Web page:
MOTHER'S DAY is probably an appropriate time to consider what Moms in general have done to the country in general. Of particular interest is what mothers have done to influence what may be, outside of professional sports, America's last remaining male bastion, the presidency. Although considerable ink is spilled on the influence of First Ladies, the real female power behind the throne is the commander-in-chief's dear old mom.

Twentieth-century presidents have been Mama's boys extraordinaire. FDR, generally considered the first modern president, encapsulated the modern attitude. In 1910, when he was approached by a group of New York's rough and tumble Democratic bosses about running for office, guess what this master politician replied. "I'd like to talk with my mother about it first." Given that Sara had taken an apartment in Cambridge to be near Franklin when he attended Harvard, this bonding should not have surprised the pols.

Harry Truman followed in his predecessor's footsteps sequentially and maternally. Truman called his mother from the Oval Office once or twice a week and wrote her at least that often. He phoned her 30 minutes after ending the war with Japan and had a portrait of his mother hung in the White House.

Fellow Democrat Lyndon Johnson referred to his mother as "the greatest female" he ever knew, "without any exceptions." With Johnsonian exuberance he stated, "She was the strongest person I ever knew."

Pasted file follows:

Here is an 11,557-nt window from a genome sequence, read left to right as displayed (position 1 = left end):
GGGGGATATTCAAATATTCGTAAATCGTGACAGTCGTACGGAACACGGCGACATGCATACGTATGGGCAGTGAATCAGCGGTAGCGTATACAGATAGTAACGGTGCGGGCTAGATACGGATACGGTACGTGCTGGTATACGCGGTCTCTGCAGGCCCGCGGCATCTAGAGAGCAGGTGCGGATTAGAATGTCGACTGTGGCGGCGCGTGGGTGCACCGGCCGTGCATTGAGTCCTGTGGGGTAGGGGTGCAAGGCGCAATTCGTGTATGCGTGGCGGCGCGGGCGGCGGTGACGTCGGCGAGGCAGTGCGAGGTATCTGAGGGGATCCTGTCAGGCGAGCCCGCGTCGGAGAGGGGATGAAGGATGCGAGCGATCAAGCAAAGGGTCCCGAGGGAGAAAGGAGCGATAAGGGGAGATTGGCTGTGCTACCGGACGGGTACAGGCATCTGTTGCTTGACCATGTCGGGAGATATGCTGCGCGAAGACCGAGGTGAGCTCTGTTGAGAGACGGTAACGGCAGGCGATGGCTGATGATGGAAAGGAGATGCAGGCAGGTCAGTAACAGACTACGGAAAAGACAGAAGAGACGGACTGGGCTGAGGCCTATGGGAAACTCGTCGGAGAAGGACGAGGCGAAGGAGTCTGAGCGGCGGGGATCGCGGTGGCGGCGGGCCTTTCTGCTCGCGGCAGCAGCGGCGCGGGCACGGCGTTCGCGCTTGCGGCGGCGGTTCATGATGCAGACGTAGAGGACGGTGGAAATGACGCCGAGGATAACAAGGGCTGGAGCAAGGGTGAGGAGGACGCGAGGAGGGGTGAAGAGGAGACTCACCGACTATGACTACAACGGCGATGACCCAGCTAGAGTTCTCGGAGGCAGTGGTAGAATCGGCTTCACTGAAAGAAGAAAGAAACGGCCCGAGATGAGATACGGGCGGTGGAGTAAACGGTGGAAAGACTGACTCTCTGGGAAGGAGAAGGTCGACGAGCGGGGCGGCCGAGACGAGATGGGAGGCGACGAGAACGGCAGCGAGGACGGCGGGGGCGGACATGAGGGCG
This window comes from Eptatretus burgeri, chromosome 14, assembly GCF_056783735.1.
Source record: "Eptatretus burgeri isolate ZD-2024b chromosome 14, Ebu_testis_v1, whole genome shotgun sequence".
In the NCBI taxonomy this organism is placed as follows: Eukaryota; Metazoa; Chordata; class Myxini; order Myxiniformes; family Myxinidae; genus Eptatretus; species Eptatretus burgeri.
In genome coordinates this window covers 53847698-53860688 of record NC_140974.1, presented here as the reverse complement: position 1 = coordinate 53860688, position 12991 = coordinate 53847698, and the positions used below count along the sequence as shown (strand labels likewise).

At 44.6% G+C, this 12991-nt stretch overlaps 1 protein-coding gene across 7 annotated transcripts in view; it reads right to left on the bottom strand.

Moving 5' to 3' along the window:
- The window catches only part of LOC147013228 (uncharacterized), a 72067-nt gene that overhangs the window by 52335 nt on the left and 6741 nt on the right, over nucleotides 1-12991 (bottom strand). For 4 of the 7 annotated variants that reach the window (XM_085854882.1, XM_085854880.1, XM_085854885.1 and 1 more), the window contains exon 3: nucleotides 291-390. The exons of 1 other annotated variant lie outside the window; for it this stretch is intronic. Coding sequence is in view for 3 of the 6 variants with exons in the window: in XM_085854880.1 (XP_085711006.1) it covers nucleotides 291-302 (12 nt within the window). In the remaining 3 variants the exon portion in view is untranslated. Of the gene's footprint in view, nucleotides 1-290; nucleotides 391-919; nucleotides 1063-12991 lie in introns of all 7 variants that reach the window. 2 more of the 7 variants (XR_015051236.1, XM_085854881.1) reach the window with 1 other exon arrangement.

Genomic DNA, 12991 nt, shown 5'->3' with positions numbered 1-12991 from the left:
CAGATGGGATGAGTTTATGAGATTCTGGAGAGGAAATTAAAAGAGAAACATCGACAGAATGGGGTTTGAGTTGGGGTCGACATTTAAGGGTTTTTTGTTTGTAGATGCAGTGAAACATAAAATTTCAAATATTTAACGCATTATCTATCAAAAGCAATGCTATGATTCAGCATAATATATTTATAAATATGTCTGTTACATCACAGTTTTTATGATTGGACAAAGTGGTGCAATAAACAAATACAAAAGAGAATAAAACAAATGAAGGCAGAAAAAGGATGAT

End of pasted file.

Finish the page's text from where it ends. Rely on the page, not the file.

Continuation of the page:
When he was in the Senate he used to break off meetings and phone home to Texas to "see what Mama thinks." And LBJ probably took away much of the mystery in any future Freudian biography with his first grade poem, "I'd Rather Be Mama's Boy."

Nor were Republican presidents slouches when it came to Mom. Calvin Coolidge died carrying a picture of his mother in the case of an old- fashioned watch. It was in the pocket over his heart. (Biographers trace Silent Cal's mother complex to his having lost his mother when he was 12.) Warren Harding brought or sent his mother flowers every Sunday for the last several decades of her life. And even though fairly busy during the war, Eisenhower regularly wrote his mother.

In that public catharsis of his Watergate farewell speech, President Nixon called his mother a "saint." Hannah's view of her son was on a similar elevated religious plane. Doris Faber, in her maternally supportive biography, "The Presidents' Mothers," noted approvingly that Hannah, above the stairway landing in her little house, hung a huge three-dimensional portrait of our 37th president. It was lit from behind and when plugged in the plastic replica of Dick Nixon glowed.

All this adulation going back and forth was based on more than blood ties. The mothers of our presidents were, almost without exception, the dominant influence in their boys' formative years, and beyond. An incredibly strong group of women, they passed on to their sons the certainty of religion and the confidence of being their mother's favorite.

It's hardly a coincidence that 22 of 38 presidents were their mother's first boy, with JFK and Nixon inheriting the pedestal at the death of older brothers. And they drove their sons. Rebekah Johnson pressured Lyndon just as much as Sara Roosevelt directed the life of her only child. These mothers pushed their sons to overcome the sense of failure frequently lurking in their own family background. And certainly to outshine the underwhelming male figure they had married.

Which brings up dear old dad. Whatever happened to the male authority figure sternly marching his sons to masculine maturity and sterling success? Not much. The fathers appear on the scene as the family equivalent of imploding stars, their early energy being traceable only to the blank space they occupied in the home.